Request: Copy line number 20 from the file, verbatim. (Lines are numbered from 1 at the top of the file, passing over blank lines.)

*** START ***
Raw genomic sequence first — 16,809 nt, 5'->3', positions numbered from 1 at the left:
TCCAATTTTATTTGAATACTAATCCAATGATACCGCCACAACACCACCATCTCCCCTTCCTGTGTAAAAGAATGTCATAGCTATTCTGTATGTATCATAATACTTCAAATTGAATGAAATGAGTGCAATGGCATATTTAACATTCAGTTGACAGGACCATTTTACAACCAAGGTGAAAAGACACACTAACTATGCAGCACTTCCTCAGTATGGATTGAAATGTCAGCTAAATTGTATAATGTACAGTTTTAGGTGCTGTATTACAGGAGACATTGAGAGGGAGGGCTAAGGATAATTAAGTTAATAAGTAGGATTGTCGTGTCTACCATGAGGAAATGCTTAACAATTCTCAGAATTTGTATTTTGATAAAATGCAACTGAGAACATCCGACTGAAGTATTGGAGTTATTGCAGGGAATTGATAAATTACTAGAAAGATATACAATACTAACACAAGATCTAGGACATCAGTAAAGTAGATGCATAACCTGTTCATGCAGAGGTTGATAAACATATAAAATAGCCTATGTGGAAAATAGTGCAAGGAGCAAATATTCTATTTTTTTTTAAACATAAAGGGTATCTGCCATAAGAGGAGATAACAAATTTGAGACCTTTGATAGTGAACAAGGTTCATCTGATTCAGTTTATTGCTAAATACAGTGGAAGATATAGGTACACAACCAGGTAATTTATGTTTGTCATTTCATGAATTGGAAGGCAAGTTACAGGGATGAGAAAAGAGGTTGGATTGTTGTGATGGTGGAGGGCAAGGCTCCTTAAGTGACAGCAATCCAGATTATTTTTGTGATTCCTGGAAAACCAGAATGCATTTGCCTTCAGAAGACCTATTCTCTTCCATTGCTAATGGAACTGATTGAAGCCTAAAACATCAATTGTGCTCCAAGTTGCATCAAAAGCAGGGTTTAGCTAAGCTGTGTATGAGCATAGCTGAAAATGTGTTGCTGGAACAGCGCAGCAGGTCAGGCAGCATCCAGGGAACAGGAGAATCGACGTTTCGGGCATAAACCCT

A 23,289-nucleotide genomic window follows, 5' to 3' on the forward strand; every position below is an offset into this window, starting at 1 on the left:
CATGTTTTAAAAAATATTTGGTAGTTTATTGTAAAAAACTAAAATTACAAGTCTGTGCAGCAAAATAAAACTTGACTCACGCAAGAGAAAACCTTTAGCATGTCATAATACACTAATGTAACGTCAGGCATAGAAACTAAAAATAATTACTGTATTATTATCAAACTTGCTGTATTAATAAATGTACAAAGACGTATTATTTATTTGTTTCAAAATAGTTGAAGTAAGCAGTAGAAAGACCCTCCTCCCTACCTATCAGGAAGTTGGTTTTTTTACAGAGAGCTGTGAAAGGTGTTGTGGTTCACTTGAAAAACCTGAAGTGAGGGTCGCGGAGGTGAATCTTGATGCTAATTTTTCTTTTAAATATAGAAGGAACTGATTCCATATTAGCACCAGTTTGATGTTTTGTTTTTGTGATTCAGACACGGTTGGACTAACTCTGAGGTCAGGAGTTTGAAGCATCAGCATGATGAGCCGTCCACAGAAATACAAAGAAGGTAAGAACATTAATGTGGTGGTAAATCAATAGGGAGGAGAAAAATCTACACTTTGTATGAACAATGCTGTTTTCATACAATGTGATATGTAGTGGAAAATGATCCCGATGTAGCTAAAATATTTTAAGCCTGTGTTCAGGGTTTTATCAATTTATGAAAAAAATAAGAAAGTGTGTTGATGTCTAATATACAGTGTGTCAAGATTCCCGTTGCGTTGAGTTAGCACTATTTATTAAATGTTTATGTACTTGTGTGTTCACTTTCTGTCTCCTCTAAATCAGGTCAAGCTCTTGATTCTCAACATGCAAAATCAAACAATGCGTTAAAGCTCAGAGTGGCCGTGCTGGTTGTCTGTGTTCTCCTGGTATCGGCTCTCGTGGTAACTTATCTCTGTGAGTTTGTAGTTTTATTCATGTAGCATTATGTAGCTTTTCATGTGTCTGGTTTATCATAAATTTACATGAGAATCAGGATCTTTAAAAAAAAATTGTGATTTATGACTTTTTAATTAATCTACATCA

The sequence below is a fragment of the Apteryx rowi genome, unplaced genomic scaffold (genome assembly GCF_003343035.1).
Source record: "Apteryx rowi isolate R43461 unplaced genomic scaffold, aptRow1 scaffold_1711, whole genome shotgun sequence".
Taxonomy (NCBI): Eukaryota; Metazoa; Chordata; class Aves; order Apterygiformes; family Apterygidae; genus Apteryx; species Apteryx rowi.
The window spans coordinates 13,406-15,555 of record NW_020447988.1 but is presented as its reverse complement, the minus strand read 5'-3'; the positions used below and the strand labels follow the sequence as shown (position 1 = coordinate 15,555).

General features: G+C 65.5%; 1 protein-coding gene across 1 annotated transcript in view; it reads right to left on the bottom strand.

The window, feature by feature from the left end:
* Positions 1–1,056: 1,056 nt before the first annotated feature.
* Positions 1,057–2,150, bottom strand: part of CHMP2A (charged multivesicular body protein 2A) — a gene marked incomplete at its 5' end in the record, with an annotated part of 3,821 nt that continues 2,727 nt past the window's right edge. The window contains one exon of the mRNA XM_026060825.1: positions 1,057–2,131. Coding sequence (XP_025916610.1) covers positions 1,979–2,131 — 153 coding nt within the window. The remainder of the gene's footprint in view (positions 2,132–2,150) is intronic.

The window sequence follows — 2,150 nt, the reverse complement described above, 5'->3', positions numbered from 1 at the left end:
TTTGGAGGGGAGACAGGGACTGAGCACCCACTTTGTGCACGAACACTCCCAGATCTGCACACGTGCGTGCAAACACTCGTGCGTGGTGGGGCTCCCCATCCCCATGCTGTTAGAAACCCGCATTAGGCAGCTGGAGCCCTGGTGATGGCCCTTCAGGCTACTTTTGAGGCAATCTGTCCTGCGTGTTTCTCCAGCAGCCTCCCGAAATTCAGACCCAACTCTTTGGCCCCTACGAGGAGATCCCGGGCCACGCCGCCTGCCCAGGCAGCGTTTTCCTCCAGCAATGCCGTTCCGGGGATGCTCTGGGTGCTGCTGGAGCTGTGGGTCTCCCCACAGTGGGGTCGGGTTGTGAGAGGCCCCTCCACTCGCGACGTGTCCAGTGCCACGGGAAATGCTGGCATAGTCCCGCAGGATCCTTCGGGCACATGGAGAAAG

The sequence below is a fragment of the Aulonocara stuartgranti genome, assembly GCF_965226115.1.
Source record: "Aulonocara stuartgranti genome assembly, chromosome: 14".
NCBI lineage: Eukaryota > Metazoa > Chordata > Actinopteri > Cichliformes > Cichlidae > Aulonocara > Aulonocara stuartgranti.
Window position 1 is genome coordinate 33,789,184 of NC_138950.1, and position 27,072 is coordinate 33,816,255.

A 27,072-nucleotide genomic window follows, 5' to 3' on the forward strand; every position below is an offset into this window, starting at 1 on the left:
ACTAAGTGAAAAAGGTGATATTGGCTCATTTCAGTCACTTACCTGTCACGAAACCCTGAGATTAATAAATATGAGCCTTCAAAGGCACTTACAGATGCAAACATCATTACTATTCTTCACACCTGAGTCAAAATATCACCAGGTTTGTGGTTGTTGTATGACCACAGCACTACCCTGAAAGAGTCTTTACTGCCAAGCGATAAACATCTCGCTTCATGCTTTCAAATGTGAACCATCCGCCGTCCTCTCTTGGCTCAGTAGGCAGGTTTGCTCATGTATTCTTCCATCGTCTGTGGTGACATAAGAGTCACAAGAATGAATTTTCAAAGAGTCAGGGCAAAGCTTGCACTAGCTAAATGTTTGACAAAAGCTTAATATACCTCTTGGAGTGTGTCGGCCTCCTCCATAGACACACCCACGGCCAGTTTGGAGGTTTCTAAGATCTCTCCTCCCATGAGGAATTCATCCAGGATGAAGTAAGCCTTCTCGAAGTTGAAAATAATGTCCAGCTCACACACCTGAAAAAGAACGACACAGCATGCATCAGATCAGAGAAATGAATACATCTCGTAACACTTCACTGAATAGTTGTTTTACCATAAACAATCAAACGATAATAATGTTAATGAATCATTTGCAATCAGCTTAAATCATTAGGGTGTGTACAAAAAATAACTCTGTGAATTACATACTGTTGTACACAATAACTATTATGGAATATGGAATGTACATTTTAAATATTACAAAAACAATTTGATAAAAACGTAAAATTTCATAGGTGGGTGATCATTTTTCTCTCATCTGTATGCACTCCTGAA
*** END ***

ACTAAGTGAAAAAGGTGATATTGGCTCATTTCAGTCACTTACCTGTCACGAAACCCTGAGATTAATAAATATGAGCCTTCAAAGGCACTTACAGATGCAAACATCATTACTATTCTTCACACCTGAGTCAAAATATCACCAGGTTTGTGGTTGTTGTATGACCACAGCACTACCCTGAAAGAGTCTTTACTGCCAAGCGATAAACATCTCGCTTCATGCTTTCAAATGTGAACCATCCGCCGTCCTCTCTTGGCTCAGTAGGCAGGTTTGCTCATGTATTCTTCCATCGTCTGTGGTGACATAAGAGTCACAAGAATGAATTTTCAAAGAGTCAGGGCAAAGCTTGCACTAGCTAAATGTTTGACAAAAGCTTAATATACCTCTTGGAGTGTGTCGGCCTCCTCCATAGACACACCCACGGCCAGTTTGGAGGTTTCTAAGATCTCTCCTCCCATGAGGAATTCATCCAGGATGAAGTAAGCCTTCTCGAAGTTGAAAATAATGTCCAGCTCACACACCTGAAAAAGAACGACACAGCATGCATCAGATCAGAGAAATGAATACATCTCGTAACACTTCACTGAATAGTTGTTTTACCATAAACAATCAAACGATAATAATGTTAATGAATCATTTGCAATCAGCTTAAATCATTAGGGTGTGTACAAAAAATAACTCTGTGAATTACATACTGTTGTACACAATAACTATTATGGAATATGGAATGTACATTTTAAATATTACAAAAACAATTTGATAAAAACGTAAAATTTCATAGGTGGGTGATCATTTTTCTCTCATCTGTATGCACTCCTGAA